In such a structure, a potential hazard would exist if one computer system obtained a block of data from the shared cache for the purpose of writing it to the DASD at the same time that the same block of data is obtained from the shared cache by another computer system, modified, and returned to the shared cache. In this situation, it is assumed that the retrieval of the modified block of data from the shared cache for storage in the DASD is referred to as "casting out" of the block. Relatedly, castout requires that the page being cast out be read from the shared memory, written to DASD, and then marked as unchanged in the shared memory.
For efficient cache management of the shared cache, it is required that shared blocks of data be cast out periodically or based on thresholds of changed blocks in the cache. Once a block is cast out, it is marked as unchanged and becomes a candidate for deletion from the cache. A significant danger arises when the casting out is conducted by one computer system as some second computer system writes a new version of the page to the shared memory during the interval between the read and delete operations. The danger is that the delete will erase the new version of the block. Higher level locking or serialization and queuing in the shared cache are typically used to ensure that this does not happen. The problem with higher level locking is that it doubles the cost for removing the page from the cache because it requires two more multi-system interactions, that is lock and unlock. It will also delay the writing of the modified version by the second system which would produce undesirable performance consequences.
The primary object of this invention is to provide a method and structure in a shared data, multi-computer system which guarantees that any page of data in a shared cache which is being cast out prior to deletion will not result in deletion of a later version of the page written to the shared memory while the castout operation is in progress.
A significant advantage of the invention is that it does not require higher level locking or serialization and queuing mechanisms in a shared memory to guarantee consistency between page versions when removing a page from the shared memory for entry into secondary storage.
An important object of this invention is to provide a method for operating a multi-system, data-sharing complex in which data is cached in a shared electronic memory. In a multi-system, data-sharing complex, a database system executing on a first computer system could be reading a modified page in a shared cached as a first step to write the page to secondary storage while another database system could be trying to cache an even more recently updated version of the same page in the shared cache The invention detects such a condition and, without a blocking mechanism such as locking, bars deletion of the updated copy of the page from the cache after the first computer system has stored the prior version in secondary storage.
The key innovation of this invention is a technique for operating a shared cache that does not require any additional serialization mechanisms such as higher-level locking to guarantee that a more recent version of a page is not deleted from the cache while an earlier version is written to secondary storage. The cache is accessed by a directory containing a directory entry for each page stored in the cache. Critical to the invention is the provision of a castout lock identification (ID) field in the directory entry for each page in the cache which contains the identification of a computer system currently performing a castout operation. This field operates in conjunction with a change field used to indicate whether the page has been changed. If the change field indicates that the page has been changed during an ongoing castout operation, it prevents deletion of the page, thereby preserving the latest version of the page in the shared cache for a following castout operation. The invention operates by allowing castout only if the castout lock ID field is zero, indicating that no castout is in progress, and by deleting a page only if both the castout lock ID and change bit fields are zero. The invention requires an addition of an operation to the normal read/write set of operations; namely a "read" for cast out operation that enters the identification of the requestor into the castout ID field and sets the change field to zero.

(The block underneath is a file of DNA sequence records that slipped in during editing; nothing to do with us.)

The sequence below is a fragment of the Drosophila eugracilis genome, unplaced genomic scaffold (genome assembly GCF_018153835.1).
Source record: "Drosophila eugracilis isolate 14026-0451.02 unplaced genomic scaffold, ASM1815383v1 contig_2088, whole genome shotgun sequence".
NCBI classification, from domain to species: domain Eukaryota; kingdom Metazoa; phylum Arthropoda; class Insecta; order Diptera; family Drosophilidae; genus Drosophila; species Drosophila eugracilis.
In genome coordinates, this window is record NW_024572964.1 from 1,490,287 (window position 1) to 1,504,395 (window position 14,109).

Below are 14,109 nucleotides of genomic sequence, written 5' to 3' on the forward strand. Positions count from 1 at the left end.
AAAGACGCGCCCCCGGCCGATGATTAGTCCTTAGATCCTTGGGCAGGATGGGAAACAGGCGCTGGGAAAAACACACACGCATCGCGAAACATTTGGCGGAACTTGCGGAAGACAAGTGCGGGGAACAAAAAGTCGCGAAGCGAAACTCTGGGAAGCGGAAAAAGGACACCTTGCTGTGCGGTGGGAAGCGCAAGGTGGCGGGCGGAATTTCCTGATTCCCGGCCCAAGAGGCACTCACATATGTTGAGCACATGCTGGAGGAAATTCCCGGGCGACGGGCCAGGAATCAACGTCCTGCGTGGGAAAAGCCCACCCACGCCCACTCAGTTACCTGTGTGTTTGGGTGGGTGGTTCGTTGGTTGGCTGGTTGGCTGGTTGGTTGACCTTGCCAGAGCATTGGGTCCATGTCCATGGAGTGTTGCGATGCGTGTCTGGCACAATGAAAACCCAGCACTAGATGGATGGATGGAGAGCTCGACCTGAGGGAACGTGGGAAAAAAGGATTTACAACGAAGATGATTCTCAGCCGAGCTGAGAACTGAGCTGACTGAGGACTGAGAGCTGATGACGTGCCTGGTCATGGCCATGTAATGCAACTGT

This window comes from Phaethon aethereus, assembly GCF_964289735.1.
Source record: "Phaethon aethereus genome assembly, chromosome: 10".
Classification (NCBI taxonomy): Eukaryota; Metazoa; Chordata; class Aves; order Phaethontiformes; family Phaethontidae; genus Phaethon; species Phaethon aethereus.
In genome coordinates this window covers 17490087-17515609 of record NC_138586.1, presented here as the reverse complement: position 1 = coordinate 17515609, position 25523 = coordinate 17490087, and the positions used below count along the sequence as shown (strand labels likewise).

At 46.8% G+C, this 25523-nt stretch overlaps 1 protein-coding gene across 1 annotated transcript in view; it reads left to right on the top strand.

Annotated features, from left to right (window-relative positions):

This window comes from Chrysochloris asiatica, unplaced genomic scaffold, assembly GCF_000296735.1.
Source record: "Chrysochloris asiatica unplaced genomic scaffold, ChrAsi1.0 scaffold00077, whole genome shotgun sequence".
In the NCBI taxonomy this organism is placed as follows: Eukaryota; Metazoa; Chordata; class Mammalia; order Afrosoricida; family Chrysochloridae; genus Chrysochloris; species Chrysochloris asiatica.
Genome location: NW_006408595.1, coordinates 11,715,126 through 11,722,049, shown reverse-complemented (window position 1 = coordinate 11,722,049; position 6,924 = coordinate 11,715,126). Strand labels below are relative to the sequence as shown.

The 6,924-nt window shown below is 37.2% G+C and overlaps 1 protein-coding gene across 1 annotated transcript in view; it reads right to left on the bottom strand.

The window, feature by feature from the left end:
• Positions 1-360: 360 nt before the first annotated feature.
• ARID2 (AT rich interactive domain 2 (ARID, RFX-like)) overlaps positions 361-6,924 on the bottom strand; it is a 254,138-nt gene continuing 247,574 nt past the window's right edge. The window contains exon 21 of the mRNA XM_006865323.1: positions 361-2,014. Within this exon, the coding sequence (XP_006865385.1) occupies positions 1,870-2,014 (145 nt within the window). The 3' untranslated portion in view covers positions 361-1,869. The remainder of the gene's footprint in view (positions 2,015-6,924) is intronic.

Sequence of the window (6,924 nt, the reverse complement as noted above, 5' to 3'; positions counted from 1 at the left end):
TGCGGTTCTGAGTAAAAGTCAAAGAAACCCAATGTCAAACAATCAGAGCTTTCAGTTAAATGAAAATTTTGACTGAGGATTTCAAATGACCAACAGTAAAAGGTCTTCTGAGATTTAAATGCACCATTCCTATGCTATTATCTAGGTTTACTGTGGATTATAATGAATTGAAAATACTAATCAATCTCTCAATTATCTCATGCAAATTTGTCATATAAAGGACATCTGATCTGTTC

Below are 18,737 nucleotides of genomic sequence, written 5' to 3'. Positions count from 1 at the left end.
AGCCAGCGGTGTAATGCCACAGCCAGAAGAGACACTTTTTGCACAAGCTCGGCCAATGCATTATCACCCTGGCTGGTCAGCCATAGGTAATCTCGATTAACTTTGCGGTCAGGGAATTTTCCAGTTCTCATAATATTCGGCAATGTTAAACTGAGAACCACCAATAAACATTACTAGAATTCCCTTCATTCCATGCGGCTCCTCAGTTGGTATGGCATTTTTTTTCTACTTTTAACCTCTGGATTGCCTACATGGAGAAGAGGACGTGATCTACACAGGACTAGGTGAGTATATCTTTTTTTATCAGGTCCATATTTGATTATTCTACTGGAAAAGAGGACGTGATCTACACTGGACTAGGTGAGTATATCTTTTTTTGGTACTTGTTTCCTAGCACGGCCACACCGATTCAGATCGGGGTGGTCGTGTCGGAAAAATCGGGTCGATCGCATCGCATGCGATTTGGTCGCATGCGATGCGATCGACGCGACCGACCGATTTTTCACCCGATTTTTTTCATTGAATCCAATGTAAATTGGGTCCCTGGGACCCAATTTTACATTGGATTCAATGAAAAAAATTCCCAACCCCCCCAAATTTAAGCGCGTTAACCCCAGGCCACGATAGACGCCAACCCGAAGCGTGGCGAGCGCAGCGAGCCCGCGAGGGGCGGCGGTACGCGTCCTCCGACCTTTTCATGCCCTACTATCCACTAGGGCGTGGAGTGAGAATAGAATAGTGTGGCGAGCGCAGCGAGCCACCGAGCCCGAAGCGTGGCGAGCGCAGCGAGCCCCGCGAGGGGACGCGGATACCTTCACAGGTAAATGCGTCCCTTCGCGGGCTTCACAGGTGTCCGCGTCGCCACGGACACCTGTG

FIG. 1 is a block diagramatic representation of a multi-system data sharing complex including a high-speed, non-volatile fast memory used as a shared cache.
FIG. 2 is a block diagramatic view showing in greater detail the shared memory of FIG. 1 and data structures necessary to practice the invention.
FIG. 3 is a flow diagram representing process flow for a READ command.
FIG. 4 is a flow diagram representing process flow for an unconditional WRITE command.
FIG. 5 is a flow diagram representing process flow for a CONDITIONAL WRITE command.
FIG. 6 is a flow diagram representing a process flow for a READ FOR CASTOUT command.
FIG. 7 is a flow diagram representing process flow for an UNLOCK CASTOUT LOCK IDENTIFICATION command.
FIG. 8 illustrates how the invention prevents the deletion from a shared cache of a page updated during, but prior to the conclusion of, a castout operation.
FIG. 9 is a flow diagram illustrating the method of the invention.
The invention provides the structure of a multi-system data sharing complex including a shared cache in the form of a non-volatile electronic memory and a method for operating the cache for sharing data resources while maintaining coherency among several, possibly different, versions of the data.